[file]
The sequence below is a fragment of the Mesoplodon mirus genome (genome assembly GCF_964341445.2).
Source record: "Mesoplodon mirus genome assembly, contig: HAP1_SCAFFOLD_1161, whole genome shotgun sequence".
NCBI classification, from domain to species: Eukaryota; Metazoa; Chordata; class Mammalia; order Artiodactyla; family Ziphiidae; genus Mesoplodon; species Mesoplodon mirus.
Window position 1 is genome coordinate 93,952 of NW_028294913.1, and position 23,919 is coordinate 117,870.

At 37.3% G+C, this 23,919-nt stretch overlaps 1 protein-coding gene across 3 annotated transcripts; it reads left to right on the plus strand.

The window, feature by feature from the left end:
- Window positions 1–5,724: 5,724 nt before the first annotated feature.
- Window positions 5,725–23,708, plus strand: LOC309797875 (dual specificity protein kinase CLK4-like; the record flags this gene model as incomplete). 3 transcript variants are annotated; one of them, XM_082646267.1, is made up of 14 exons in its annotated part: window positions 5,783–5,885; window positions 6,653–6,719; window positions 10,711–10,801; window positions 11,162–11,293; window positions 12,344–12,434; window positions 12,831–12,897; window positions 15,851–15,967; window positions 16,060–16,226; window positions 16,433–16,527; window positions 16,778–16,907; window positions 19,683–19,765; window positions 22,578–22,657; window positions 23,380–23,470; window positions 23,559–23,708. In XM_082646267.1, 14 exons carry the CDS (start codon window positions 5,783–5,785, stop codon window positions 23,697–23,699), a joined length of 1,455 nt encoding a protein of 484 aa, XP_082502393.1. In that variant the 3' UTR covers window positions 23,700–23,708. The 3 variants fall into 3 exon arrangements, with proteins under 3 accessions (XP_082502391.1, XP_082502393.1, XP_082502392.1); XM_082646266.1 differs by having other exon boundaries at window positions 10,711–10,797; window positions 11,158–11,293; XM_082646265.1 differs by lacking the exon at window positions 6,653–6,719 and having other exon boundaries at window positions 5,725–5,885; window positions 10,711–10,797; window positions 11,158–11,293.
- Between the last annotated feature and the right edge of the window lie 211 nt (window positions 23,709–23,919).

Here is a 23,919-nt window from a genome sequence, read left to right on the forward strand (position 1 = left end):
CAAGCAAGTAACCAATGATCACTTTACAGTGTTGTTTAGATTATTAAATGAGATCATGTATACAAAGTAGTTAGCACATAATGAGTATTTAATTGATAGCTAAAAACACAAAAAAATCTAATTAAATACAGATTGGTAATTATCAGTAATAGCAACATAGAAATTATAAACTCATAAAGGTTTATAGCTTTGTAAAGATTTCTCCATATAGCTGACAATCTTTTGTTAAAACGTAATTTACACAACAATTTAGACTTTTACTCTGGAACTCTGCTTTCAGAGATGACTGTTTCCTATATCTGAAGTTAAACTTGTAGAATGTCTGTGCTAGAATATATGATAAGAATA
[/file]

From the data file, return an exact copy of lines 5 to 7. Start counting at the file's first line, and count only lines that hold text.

At 37.3% G+C, this 23,919-nt stretch overlaps 1 protein-coding gene across 3 annotated transcripts; it reads left to right on the plus strand.

The window, feature by feature from the left end:
- Window positions 1–5,724: 5,724 nt before the first annotated feature.